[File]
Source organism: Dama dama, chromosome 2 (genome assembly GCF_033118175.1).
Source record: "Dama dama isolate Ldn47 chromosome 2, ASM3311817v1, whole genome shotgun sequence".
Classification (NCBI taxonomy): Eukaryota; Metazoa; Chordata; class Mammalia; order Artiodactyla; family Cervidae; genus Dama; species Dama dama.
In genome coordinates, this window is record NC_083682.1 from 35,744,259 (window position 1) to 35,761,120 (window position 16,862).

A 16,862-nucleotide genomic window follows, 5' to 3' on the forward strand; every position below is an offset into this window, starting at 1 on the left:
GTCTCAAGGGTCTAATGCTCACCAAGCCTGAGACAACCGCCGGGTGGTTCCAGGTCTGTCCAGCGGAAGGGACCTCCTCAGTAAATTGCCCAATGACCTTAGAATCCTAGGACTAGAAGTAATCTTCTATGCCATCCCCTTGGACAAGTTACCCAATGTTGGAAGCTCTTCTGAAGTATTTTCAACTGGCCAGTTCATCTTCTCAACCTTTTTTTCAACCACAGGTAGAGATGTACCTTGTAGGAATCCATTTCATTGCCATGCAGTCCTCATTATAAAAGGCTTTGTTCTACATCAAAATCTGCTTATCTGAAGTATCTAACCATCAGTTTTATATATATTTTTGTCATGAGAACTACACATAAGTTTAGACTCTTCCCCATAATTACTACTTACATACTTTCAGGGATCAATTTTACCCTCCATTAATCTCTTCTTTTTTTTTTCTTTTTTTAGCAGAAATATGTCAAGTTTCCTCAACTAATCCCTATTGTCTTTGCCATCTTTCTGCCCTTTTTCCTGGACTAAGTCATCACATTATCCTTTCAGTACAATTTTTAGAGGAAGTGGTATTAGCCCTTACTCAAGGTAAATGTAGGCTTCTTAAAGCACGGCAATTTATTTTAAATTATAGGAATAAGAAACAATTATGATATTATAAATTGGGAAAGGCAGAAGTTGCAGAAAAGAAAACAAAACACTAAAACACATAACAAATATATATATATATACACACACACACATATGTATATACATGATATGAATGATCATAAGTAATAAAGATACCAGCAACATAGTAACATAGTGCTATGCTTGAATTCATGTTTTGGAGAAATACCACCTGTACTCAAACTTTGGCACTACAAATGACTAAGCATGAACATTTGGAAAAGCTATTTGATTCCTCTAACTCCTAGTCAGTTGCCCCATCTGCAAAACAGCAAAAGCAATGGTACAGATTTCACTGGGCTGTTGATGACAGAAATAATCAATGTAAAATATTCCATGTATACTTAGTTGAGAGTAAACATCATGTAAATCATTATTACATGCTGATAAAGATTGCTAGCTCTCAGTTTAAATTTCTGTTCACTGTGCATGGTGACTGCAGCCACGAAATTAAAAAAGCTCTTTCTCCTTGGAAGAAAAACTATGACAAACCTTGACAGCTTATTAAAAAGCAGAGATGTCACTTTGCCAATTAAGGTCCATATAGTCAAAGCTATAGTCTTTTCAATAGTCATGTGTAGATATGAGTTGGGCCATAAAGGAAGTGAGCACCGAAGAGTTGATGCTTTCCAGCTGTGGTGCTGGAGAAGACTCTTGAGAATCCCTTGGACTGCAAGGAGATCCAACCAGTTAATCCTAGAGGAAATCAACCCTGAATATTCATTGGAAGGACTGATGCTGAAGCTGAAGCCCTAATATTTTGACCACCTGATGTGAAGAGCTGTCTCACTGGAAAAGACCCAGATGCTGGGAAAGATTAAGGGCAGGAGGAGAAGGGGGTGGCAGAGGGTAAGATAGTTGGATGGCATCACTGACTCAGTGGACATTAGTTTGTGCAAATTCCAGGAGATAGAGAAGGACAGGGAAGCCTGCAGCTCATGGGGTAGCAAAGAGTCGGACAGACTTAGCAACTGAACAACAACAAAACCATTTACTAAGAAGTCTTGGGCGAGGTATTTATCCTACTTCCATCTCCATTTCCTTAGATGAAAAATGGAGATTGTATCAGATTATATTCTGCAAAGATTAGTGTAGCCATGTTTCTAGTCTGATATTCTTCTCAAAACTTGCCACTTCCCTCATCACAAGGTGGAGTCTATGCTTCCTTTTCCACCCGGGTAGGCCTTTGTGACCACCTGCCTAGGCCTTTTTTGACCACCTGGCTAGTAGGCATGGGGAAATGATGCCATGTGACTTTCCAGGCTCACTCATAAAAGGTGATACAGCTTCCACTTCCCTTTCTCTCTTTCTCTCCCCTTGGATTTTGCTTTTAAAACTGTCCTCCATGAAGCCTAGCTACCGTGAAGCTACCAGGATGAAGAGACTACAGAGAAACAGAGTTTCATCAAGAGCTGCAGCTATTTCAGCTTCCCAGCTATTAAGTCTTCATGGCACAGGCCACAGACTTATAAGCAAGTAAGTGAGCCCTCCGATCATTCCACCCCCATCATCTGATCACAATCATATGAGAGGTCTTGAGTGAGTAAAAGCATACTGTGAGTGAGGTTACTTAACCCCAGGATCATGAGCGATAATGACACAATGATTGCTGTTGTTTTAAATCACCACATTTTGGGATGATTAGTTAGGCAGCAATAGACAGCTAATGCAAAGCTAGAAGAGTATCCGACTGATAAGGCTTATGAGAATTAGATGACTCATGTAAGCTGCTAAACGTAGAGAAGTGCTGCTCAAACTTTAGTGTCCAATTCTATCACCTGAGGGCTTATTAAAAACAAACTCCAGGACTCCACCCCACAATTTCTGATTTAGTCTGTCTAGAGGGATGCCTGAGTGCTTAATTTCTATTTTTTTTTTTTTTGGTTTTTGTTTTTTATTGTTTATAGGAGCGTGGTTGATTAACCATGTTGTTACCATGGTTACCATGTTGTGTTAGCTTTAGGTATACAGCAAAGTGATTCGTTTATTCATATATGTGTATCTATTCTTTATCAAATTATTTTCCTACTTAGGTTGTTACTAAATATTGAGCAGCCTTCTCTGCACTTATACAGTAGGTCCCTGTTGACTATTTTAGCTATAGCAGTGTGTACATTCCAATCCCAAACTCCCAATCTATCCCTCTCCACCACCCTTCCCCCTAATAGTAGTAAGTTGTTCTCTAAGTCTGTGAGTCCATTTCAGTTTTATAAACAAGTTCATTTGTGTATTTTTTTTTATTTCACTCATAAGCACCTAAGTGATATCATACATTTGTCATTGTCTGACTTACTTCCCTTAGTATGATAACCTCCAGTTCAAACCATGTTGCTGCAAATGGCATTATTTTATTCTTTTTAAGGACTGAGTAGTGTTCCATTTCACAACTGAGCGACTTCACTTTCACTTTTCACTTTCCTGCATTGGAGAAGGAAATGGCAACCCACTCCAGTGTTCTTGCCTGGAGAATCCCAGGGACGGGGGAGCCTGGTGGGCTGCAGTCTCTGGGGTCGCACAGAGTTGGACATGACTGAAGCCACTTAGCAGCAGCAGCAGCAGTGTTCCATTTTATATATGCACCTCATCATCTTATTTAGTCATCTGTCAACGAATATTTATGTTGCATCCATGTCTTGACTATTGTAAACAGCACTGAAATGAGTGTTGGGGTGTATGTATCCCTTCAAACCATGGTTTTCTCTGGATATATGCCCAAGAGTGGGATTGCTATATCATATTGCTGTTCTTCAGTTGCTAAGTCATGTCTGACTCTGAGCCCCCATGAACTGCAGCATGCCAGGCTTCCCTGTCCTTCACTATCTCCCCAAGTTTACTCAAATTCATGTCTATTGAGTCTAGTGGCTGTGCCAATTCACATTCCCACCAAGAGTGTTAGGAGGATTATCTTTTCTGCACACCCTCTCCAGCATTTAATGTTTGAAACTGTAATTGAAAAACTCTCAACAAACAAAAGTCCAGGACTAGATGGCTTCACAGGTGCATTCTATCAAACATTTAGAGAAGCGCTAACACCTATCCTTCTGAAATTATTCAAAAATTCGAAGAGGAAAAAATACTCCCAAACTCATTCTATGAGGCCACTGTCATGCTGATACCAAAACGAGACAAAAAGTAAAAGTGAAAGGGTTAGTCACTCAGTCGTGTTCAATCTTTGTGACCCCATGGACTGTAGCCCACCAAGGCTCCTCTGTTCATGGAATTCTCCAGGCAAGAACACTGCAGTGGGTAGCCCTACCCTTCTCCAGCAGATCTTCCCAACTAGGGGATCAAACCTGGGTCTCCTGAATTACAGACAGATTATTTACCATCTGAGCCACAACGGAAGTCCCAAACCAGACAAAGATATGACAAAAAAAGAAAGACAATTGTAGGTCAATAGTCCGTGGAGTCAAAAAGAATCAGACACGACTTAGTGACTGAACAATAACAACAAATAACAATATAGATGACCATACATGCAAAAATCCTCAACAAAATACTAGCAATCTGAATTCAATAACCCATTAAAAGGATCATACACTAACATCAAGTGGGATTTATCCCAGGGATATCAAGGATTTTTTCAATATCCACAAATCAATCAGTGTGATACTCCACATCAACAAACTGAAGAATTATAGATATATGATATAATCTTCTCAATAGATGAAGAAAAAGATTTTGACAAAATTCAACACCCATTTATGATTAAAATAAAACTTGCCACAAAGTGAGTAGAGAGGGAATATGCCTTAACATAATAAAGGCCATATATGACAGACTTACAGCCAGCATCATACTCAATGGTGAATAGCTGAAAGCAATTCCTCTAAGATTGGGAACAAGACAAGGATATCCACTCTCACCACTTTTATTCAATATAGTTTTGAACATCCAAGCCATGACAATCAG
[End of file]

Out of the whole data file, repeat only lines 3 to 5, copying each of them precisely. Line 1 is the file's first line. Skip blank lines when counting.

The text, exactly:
Classification (NCBI taxonomy): Eukaryota; Metazoa; Chordata; class Mammalia; order Artiodactyla; family Cervidae; genus Dama; species Dama dama.
In genome coordinates, this window is record NC_083682.1 from 35,744,259 (window position 1) to 35,761,120 (window position 16,862).

A 16,862-nucleotide genomic window follows, 5' to 3' on the forward strand; every position below is an offset into this window, starting at 1 on the left: